In my review of Kevin Kwan’s debut novel posted this week I said I thought it was ;
“an obvious choice for a film adaptation if Kwan’s balance between the slight plot, winning characterisation with great cameo parts and sheer opulence is maintained.”
Yesterday I took my chance to find out. I rarely go to the cinema, probably once a year is a reasonable estimate, despite me having the two-for-one-deal for Tuesdays and Wednesdays from those pesky meerkats. We have two cinemas on the Isle Of Wight, one the multi-plex Cineworld in Newport where I can use my two-for-one vouchers and The Commodore in Ryde which is continuing to battle alongside the big chains with its staff of what seemed like yesterday one person and cheap entry prices. I paid £4.50 a ticket for the afternoon showing of “Crazy Rich Asians”, which makes it comparable with the two-for-one at the other cinema which was showing the same film but at a less convenient time.
The Commodore, Ryde -a cinema from another era! (Free bingo available)
There were just four of us in the auditorium to witness Kwan’s novel come alive on the screen, which might have been the smallest audience I have been in ever. (The other couple did not even sit next to another but had a couple of seats between them which meant when they talked they had to do so across a bigger space, reminding me of one of the main reasons I don’t go to the cinema that often- the other main reason being the film trailers for forthcoming productions which end up showing so much of the film that when you watch it on DVD some six months later you end up believing that you’ve seen it before).
I did enjoy the film but the richness that I wrote about in Kwan’s cataloguing of the wealth is largely lost in making a fairly standard rom-com. What I really liked about the book was that it dealt with a level of richness that was beyond the norm, so much so that it became unobtrusive, the Youngs were so wealthy that normally wealthy people did not know who they were. When Rachel Chu visited her college friend’s opulent mansion in the book her family did not know of the Youngs nor of the grandmother’s vast estate that was situated in their neighbourhood. In the film they knew all about the Youngs. I was looking forward to seeing this extra level of wealth portrayed but obviously it couldn’t be conveyed successfully, so we got a super-wealthy family rather than a super-super wealthy and throughout I felt that the richness was toned down.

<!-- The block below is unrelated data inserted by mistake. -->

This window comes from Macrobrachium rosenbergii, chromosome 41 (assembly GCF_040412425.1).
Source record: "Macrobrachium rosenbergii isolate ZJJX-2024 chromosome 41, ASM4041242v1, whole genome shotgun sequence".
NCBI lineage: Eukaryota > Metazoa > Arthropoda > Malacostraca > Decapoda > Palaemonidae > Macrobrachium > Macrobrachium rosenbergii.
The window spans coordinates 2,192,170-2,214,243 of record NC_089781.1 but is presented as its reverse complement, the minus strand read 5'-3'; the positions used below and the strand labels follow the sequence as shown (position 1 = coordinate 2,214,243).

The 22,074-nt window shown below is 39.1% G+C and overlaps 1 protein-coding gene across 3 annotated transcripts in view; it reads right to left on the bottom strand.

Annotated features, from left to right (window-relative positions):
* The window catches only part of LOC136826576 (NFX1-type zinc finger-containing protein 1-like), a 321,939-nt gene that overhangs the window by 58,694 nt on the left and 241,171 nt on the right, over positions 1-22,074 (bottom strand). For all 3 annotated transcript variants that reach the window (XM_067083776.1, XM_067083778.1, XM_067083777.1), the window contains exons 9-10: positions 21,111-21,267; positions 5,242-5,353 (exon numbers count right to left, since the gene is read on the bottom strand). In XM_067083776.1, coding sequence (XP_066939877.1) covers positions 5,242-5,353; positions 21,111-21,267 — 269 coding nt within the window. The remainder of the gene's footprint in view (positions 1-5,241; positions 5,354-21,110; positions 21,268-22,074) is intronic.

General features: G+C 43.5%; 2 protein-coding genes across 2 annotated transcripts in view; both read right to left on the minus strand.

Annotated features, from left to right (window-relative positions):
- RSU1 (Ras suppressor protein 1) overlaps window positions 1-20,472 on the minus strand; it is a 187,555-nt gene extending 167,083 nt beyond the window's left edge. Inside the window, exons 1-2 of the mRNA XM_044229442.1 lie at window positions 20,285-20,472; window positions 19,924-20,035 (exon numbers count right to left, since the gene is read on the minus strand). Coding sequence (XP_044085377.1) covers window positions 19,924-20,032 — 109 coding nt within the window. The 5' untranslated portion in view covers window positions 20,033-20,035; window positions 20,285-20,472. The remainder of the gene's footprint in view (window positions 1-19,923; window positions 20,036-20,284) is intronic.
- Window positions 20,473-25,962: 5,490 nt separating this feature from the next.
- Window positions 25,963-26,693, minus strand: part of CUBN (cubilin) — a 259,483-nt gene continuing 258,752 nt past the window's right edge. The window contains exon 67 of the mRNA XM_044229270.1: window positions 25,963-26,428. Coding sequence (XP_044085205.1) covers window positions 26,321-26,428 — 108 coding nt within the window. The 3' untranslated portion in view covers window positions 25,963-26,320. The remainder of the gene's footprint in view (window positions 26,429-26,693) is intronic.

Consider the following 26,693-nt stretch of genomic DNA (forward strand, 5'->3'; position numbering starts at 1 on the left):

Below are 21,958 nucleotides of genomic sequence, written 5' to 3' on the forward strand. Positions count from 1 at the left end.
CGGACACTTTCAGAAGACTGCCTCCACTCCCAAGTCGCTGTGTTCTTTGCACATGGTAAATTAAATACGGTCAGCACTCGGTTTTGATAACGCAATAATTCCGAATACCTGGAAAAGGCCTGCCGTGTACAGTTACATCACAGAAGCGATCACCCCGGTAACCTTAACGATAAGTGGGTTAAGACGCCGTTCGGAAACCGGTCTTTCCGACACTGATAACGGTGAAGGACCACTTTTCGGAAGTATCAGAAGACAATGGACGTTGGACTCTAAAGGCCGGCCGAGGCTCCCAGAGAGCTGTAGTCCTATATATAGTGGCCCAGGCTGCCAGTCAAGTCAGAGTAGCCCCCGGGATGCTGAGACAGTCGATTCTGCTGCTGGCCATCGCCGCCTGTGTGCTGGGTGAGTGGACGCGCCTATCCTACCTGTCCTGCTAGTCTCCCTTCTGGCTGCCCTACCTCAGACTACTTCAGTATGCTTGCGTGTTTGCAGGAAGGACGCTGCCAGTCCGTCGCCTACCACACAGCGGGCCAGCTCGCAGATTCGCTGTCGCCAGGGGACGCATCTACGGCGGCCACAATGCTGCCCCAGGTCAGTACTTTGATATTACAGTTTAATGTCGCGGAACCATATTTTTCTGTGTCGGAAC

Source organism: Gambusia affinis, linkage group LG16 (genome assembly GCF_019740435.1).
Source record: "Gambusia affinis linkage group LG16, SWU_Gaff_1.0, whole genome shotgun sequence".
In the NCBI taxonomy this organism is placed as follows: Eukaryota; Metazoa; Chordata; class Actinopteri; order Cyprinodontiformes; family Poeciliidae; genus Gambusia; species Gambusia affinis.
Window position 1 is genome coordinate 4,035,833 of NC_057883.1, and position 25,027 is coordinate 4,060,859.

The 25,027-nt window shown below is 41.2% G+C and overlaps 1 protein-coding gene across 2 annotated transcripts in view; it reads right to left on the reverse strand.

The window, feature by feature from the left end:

The book offered a wealth that we had never seen before in its description of the stag and bachelorette parties and the wedding that provides the main focus. In the film these came across as less splendid, even a touch tacky. The only thing I’d never seen before was the bride and attendants wading through a water-filled aisle. Who wants that?!
Stars Constance Wu, Michelle Yeoh and Henry Golding
Other than that niggle (quite sizeable as it was my fascination about this that made me want to go and see the film) it more or less had everything I was looking for. There was a playing down of some of the characters – the subplot of Astrid and her husband’s philandering was much pared down and you did not get that same great sense of family and the inter-relations between the characters. One character who had their part beefed up was Rachel’s friend Peik Lin played by American rapper Awkwafina. She, together with her trashily rich dysfunctional family stole the show as far as I was concerned. They lit up every scene they were in. Constance Wu was spot-on as Rachel Chu. She brought a maturity to the part (Wu is 36) that lifted it above many rom-com heroines. I had never seen her before but Time magazine have her listed in their current 100 Most influential people in the world list, so a great choice to play Rachel. British-Malaysian actor Henry Golding was also spot on to play Nick Young and his dazzling handsomeness shone through even in a cinema of four people. Although how Rachel did not know he was from at least a well-off family with such a posh British accent was a little mystifying.
Awkwafina, Constance Wu and Nico Santos
Kwan’s vision of the film has hopefully been rendered successfully with its all-Asian cast. He reputedly optioned the film rights for $1 with the proviso that he remained in creative control after a suggestion to turn Rachel into a white American rather than Chinese-born American. The whole thing is light and frothy, with a plot as slight as the novel but like the book it managed to win me over. In the book v film argument I would say that this time it is the book that has the edge.